CTWatch
November 2006 A
High Productivity Computing Systems and the Path Towards Usable Petascale Computing
Jeffrey C. Carver, Mississippi State University
Lorin M. Hochstein, University of Nebraska, Lincoln
Richard P. Kendall, Information Sciences Institute, University of Southern California
Taiga Nakamura, University of Maryland, College Park
Marvin V. Zelkowitz, University of Maryland, College Park; Fraunhofer Center for Experimental Software Engineering
Victor R. Basili, University of Maryland, College Park; Fraunhofer Center for Experimental Software Engineering
Douglass E. Post, DoD High Performance Computing Modernization Office

3
3. Observations

Using the different methodologies and the different foci described in Section 2, we performed a cross-study analysis between the ASC codes and the MP codes to look for similar and different observations that can lead to deeper insight into the software development process. In this section, we present those observations along with the support (or lack of support) provided by each type of code (ASC and MP) during independent case studies. To facilitate the discussion of the observations, we have grouped them into high-level categories (each found in a subsection below) with a list of specific observations.

3.1 Goals and Drivers of Code Development

Code performance is not the driving force for developers or users; the science and portability are of primary concern: All of the projects studied were parallel programming projects, therefore code performance is clearly an important goal. But the primary interest of the users and developers is the science, not fast, scalable code (except where fast, scalable code is required to meet the scientific objective). As long as the overall project performance goals were met, the science and portability are of greater concern than the last 10-20% of speedup. For example, a member of one ASC Code team stated that metrics, like scalability, are recorded because the sponsor requests them, while “scientifically useful results per calendar time” would be a more appropriate productivity metric. Furthermore, the developers of the MP Codes indicated that because the codes are often used for decades, they focus more effort on portability than on speed and scalability for the current hardware platform. In fact, to the extent that an increase in performance can be achieved through new hardware, these developers believe that the portability of the software is far more important than the efficiency of the software.

Code success depends on customer satisfaction: For the MP Codes, success or failure depends on whether the code developers keep their customers (not always their sponsor) satisfied. Conversely, in the ASC Codes, the developers were their own customers, so they had no external customers to please.

3.2 Actions and Characteristics of Code Developers

Most developers are domain scientists or engineers, not computer scientists: The majority of the developers for the ASC Codes did not have any formal training in computer science or software engineering. On some (but not all) ASC Codes, the chief software architect had a background in computer science. The developers of the MP Codes found that it is easier to teach domain scientists and engineers how to write code than it is for computer scientists to comprehend the deep scientific or engineering phenomena being captured by the code, especially at the research level.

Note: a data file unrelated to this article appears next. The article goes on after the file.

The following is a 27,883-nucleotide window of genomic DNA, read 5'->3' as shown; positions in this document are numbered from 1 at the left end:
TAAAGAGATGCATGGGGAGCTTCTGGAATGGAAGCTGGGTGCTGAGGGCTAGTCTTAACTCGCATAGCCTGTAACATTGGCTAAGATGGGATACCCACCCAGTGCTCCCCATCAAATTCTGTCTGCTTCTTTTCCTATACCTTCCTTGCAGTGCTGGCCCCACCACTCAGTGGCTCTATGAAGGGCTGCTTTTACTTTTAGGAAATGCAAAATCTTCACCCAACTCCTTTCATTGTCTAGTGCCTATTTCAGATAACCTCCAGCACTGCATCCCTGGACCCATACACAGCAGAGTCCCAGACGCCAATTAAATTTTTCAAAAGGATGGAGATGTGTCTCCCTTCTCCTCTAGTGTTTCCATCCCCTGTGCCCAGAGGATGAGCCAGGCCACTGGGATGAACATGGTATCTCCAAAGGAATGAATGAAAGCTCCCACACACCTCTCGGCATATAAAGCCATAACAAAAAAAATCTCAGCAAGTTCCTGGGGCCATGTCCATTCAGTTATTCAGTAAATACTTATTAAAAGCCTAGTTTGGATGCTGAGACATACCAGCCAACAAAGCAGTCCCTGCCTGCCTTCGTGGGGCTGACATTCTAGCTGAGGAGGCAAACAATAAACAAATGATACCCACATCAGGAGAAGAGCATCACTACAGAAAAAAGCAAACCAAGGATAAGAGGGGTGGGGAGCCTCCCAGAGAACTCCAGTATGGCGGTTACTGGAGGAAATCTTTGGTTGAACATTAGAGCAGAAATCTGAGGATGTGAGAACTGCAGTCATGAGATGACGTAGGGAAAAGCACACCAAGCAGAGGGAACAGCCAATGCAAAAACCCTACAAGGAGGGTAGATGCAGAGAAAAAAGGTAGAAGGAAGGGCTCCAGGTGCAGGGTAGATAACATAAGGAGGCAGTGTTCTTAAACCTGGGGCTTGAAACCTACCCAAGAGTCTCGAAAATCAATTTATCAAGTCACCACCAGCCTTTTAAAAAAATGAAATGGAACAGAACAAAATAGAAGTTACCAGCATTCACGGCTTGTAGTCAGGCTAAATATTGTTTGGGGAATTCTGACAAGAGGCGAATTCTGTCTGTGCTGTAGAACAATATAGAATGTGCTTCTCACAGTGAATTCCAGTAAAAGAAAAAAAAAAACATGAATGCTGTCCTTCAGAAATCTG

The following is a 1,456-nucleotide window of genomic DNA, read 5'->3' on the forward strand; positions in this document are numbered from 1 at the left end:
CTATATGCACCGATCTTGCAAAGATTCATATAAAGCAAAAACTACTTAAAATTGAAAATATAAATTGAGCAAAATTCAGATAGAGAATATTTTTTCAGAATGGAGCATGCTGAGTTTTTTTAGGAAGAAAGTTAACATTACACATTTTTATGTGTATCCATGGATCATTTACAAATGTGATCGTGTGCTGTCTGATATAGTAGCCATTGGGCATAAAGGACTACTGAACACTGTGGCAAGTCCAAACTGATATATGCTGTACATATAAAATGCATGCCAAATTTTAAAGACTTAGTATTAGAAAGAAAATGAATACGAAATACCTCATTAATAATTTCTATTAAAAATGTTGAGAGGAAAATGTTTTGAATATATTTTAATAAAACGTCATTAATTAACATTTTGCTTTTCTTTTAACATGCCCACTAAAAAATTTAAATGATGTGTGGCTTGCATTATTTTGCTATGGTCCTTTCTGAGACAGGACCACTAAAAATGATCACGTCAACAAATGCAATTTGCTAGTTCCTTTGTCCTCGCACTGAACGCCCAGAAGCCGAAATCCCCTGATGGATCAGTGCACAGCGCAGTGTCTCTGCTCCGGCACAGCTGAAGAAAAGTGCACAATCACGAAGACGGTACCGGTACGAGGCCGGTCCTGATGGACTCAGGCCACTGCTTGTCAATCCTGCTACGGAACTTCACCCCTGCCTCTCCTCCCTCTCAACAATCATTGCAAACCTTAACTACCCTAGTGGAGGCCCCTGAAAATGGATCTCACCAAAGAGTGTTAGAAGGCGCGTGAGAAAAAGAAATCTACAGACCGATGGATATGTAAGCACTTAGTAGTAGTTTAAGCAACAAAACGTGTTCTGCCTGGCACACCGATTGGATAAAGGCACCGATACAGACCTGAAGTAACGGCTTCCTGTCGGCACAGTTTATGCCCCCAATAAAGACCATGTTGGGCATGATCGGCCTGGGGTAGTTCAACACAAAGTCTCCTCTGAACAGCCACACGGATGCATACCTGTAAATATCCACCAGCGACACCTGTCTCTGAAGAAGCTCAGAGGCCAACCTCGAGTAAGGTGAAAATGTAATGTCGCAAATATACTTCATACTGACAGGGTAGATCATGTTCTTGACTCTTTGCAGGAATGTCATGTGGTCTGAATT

The distinction between developer and user is blurry: In the ASC Codes, there are no “external” customers whose needs must be met. The primary users of the code are the developers themselves, who were adding functionality to advance their own research. In some cases, there are external users of the code. But, because these codes may require additions or modifications to be useful, an external “user” may still need to do a certain degree of programming. The MP Codes have more external users than the ASC Codes, but the developers still constitute an important portion of the user-base.

There is high turnover in the development team: Because the ASC Codes are developed in academic environments, many project members (postdocs and grad students) are involved for only a few years (e.g., in one project, the two technical leads had been involved for less than four years). Most of the ASC Codes evolved from earlier codes that were written by scientists who had long since left the organization. Conversely, most of the MP Codes had a core set of developers that remained with the project for the duration, often for a decade or more.

Pages: 1 2 3 4 5

Reference this article
Carver, J. C., Hochstein, L. M., Kendall, R. P., Nakamura, T., Zelkowitz, M. V., Basili, V. R., Post, D. E. "Observations about Software Development for High End Computing," CTWatch Quarterly, Volume 2, Number 4A, November 2006 A. http://www.ctwatch.org/quarterly/articles/2006/11/observations-about-software-development-for-high-end-computing/

Any opinions expressed on this site belong to their respective authors and are not necessarily shared by the sponsoring institutions or the National Science Foundation (NSF).

Any trademarks or trade names, registered or otherwise, that appear on this site are the property of their respective owners and, unless noted, do not represent endorsement by the editors, publishers, sponsoring institutions, the National Science Foundation, or any other member of the CTWatch team.

No guarantee is granted by CTWatch that information appearing in articles published by the Quarterly or appearing in the Blog is complete or accurate. Information on this site is not intended for commercial purposes.